I wasn’t the new customer this company hoped for

I bought a new Harley-Davidson motorcycle yesterday. How crazy is that? At my age. Yet I actually fit the Harley demographic perfectly. I’m in my early 60s, have a decent income, and sport a few inherited rebellious genes.

But that’s the purported problem. I may not buy another new Harley if this one has the longevity I expect. Harley wishes my son and his cohorts would buy a Harley. But millennials don’t seem to be buying this type of bike. Maybe it’s because of the brand image. In the world of product marketing, Harley was ranked #77 on the Interbrand list of the world’s best brands. While, yes, Harelys are favored by gang-type people or wannabes, most Harley owners are normal people who like the style of motorcycle Harley makes. I know many men and women who love their Harleys and not one of them would knowingly ride into the same zip code as a bar fight. I know I wouldn’t. They are business owners, federal bureaucrats, millionaires, middle management employees, retirees, and naturalized Americans who love American culture.

Among motorcyclists, the company seems to inspire either lifelong devotion or irrational hatred. Ever hear a Ford F-150 devotee spit about Chevy Silverado and the morons who own them, or vice versa? I bought a Harley partly for the emotional appeal and partly because I did a lot of research before buying. My cousin Danny, who’s older than me and has ridden practically since emerging from diapers, has a theory that deep down, everyone really wants a Harley.

Me and my new Harley. Note the studded suggestion of yesteryear.

The word “motorcycle” is analogous to “automobile” in that it covers an astonishing array of styles and purposes. Just as cars come in sport, sedan, SUV and a million other variants, motorcycles come in dirt, motocross, standard, adventure, naked, sport, dual sport, cruiser, bagger, touring, and sport touring. Each has many variants. That’s not counting the many variants of scooters and three-wheelers. Engines might be V-6s, inline fours, inline 6s, thumpers, parallel twins, opposed twins, V-twins.

My new bike is, to my mind, a beautiful machine and a nicely engineered one. I like metal things. I like engines that make a lot of noise. My new engine has roughly the same displacement as my VW’s. Yes, it carries a badge associated in some people’s minds with motorcycle gangs. My answer to that is, organized criminals drive Cadillacs, Audis and Lexuses. Does that mean you shouldn’t own one?

Sales at the company fell last year and management is telling investors to expect still lower unit sales in 2018. The motorcycle industry itself is in something of a downturn. One theory is that millennials aren’t getting into the sport at all.

Harleys do carry something of a premium price. But I’ll tell you this. Their dealers — in this case, Old Glory Harley-Davidson in Laurel, Maryland — treat you like royalty.

It took three, strangely enjoyable hours in the store to complete the transaction. They feature an elaborate espresso machine, even offered me pizza. They take you around to parts, service, finance, and clothing and accessories to meet the people. When a sale is done, the customer rings a big brass bell in the showroom, and everyone stops and applauds. They give you your first Harley T-shirt, albeit with the dealer’s name on the back. The owner of the dealer came out of his office to say hello and thank me. During an elaborate “walkaround” of your new vehicle, the service person placed the owner’s manual on her palms, and stretched her arms toward me, saying, “May I hand this to you?” No slouch, this middle-aged lady puts 25,000 miles a year on a big touring bike herself. After they install the few accessories I ordered, they will deliver the motorcycle to my house in a trailer … a Harley-Davidson logo’d trailer.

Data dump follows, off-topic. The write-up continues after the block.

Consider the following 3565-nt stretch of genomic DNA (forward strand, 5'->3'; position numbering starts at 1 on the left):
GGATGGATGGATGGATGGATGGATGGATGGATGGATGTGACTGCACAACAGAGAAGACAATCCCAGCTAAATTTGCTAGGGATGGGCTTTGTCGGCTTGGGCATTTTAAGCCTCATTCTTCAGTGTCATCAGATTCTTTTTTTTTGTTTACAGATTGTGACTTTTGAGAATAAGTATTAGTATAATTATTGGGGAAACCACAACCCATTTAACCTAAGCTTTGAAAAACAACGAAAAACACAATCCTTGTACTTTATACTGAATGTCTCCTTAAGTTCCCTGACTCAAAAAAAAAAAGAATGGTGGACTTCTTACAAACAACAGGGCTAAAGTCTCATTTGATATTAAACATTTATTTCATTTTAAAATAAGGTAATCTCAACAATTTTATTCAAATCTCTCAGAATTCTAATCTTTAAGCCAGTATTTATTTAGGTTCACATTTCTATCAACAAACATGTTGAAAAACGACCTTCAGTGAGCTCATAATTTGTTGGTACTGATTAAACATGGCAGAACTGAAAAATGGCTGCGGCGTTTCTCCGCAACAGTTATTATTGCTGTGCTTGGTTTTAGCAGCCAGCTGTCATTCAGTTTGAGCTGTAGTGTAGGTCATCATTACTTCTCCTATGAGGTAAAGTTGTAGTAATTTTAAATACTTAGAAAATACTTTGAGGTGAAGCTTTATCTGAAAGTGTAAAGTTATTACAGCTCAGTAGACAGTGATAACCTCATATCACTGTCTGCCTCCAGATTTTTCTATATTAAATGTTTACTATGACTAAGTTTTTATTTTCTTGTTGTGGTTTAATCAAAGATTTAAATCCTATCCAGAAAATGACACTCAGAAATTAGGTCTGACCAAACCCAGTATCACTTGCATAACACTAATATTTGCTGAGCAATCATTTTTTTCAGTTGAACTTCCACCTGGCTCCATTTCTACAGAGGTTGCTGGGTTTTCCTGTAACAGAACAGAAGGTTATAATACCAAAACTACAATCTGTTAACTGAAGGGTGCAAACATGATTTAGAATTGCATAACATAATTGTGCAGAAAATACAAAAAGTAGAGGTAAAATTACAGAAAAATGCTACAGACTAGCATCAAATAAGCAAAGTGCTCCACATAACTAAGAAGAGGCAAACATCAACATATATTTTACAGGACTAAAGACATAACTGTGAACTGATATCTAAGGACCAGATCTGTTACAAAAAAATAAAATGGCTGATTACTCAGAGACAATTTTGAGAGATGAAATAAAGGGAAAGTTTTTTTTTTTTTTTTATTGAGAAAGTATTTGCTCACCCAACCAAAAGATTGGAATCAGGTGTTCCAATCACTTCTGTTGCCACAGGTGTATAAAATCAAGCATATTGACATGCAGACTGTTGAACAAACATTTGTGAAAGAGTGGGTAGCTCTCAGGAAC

When’s the last time you had a retail experience like that?

Plus, the sales people know their products down to the bolt (SAE, not metric for what they call American Iron). When I’d visited a couple of motorcycle shows and dealers of Japanese bikes, no one knew whether the model I was interested in was even being made any more.

If you’re wondering what I bought, it’s a Heritage Classic. This model was redesigned for 2018. The old one was larded with chrome, whitewall tires, and fringe hanging from the sidebags. The new one has lots of black, a better chassis, bigger engine and lighter weight than the old one. You might be surprised to know that it, and many other bikes, now have keyless ignition, ABS brakes and cruise control. Power windows aren’t needed, nor is A/C. As cool a cucumber as I am, I wanted to shout, “I just bought a HARLEY-DAVIDSON MOTORCYCLE!!!!!!”

3 thoughts on “I wasn’t the new customer this company hoped for”

  1. Great analogy, Tom. I’ve always thought that customer service is the holy grail of retail. It should be the key factor in any major purchase decision. You experienced it with your Harley dealership and, no doubt, those folks will benefit from this exposure. Some brands that come to mind when I reflect on a great customer experience are Cutco, Skagen, and Calphalon, to name just a few. Each of these companies are the best at making their products and their service after the sale something that demands my loyalty.

    It’s been fun to watch your journey, which started from being bitten by the biker bug and now continues in the culmination of the dream that we can never fully explain to non-riders. Put lots of miles on that Harley. Remember that it’s only two and a half years until the OFRBMKWHWLGGOBRB! See you in Miami in September 2020!

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